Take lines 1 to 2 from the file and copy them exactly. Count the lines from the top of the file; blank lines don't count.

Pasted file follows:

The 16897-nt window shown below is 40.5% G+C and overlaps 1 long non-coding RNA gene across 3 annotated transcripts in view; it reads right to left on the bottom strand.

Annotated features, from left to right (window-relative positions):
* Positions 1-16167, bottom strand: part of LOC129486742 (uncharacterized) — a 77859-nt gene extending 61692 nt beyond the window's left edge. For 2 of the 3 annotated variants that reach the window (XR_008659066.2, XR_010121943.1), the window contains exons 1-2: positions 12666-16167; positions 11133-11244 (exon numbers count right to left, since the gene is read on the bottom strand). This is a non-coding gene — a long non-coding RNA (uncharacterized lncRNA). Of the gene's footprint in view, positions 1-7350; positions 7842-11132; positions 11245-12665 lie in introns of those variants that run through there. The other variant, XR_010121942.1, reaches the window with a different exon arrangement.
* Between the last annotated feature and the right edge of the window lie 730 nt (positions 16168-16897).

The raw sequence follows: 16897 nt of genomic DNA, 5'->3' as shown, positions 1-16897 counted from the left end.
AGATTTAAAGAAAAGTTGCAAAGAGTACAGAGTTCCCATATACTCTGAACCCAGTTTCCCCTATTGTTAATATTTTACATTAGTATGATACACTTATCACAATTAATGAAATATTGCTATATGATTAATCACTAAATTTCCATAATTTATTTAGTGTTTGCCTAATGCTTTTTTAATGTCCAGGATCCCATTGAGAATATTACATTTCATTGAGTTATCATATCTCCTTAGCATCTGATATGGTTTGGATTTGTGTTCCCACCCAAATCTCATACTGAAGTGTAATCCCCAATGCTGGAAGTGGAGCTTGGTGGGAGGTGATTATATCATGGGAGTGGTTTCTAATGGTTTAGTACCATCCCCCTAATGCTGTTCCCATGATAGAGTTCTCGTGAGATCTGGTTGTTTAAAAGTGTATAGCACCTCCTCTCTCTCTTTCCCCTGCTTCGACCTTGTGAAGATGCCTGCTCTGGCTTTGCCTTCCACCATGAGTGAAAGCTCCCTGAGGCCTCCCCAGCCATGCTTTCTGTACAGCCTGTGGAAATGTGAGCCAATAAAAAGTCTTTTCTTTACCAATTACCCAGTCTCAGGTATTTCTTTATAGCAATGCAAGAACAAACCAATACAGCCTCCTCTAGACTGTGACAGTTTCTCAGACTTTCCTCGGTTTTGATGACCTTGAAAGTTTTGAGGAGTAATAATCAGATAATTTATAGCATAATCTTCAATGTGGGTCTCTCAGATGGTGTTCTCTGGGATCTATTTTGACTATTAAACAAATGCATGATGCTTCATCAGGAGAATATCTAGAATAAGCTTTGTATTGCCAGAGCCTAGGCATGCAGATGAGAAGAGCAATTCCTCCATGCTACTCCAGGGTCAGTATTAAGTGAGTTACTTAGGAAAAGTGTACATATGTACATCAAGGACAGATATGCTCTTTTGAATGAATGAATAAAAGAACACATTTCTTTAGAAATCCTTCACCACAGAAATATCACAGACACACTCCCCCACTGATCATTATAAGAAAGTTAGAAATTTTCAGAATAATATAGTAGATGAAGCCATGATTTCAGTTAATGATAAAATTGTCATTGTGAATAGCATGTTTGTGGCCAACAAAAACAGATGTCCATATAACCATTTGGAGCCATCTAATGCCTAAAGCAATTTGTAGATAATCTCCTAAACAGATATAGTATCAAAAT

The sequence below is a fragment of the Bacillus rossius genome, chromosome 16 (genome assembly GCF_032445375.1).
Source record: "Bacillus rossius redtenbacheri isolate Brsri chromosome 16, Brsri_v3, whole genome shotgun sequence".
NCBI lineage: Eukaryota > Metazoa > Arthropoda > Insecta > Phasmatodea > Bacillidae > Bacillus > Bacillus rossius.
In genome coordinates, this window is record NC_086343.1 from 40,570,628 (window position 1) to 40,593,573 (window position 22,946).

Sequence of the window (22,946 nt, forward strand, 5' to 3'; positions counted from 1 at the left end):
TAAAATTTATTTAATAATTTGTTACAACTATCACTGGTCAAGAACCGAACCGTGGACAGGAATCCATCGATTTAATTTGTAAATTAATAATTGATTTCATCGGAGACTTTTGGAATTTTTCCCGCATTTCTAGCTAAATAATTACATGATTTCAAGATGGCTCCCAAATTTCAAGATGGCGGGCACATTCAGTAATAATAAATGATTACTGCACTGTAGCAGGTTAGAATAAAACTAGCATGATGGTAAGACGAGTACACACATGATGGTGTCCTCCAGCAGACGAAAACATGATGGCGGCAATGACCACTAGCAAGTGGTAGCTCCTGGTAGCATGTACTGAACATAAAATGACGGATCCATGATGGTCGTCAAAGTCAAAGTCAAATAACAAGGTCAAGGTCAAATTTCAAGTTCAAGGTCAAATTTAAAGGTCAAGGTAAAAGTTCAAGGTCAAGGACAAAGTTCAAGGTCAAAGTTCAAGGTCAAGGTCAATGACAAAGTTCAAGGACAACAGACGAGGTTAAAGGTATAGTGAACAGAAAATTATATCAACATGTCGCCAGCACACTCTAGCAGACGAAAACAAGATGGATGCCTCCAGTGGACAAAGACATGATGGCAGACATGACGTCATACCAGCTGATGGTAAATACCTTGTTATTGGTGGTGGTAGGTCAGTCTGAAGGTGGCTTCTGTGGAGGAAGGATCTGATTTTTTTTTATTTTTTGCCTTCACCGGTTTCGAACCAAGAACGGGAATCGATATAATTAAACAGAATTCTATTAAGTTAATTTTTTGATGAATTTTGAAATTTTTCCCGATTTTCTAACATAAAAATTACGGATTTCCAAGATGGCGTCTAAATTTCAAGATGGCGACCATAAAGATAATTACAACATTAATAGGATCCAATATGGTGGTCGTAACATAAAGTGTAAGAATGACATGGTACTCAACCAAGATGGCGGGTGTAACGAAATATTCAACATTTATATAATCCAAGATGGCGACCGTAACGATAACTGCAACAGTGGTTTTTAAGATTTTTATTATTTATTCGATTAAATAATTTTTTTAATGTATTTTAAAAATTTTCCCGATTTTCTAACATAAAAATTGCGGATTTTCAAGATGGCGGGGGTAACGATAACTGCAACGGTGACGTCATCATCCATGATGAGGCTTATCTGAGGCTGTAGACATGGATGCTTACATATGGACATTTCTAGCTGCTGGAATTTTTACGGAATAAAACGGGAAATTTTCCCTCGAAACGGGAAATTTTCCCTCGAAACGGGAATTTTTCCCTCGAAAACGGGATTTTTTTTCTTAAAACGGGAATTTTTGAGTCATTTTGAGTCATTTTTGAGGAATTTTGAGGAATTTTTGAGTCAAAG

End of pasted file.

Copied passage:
The 16897-nt window shown below is 40.5% G+C and overlaps 1 long non-coding RNA gene across 3 annotated transcripts in view; it reads right to left on the bottom strand.

Annotated features, from left to right (window-relative positions):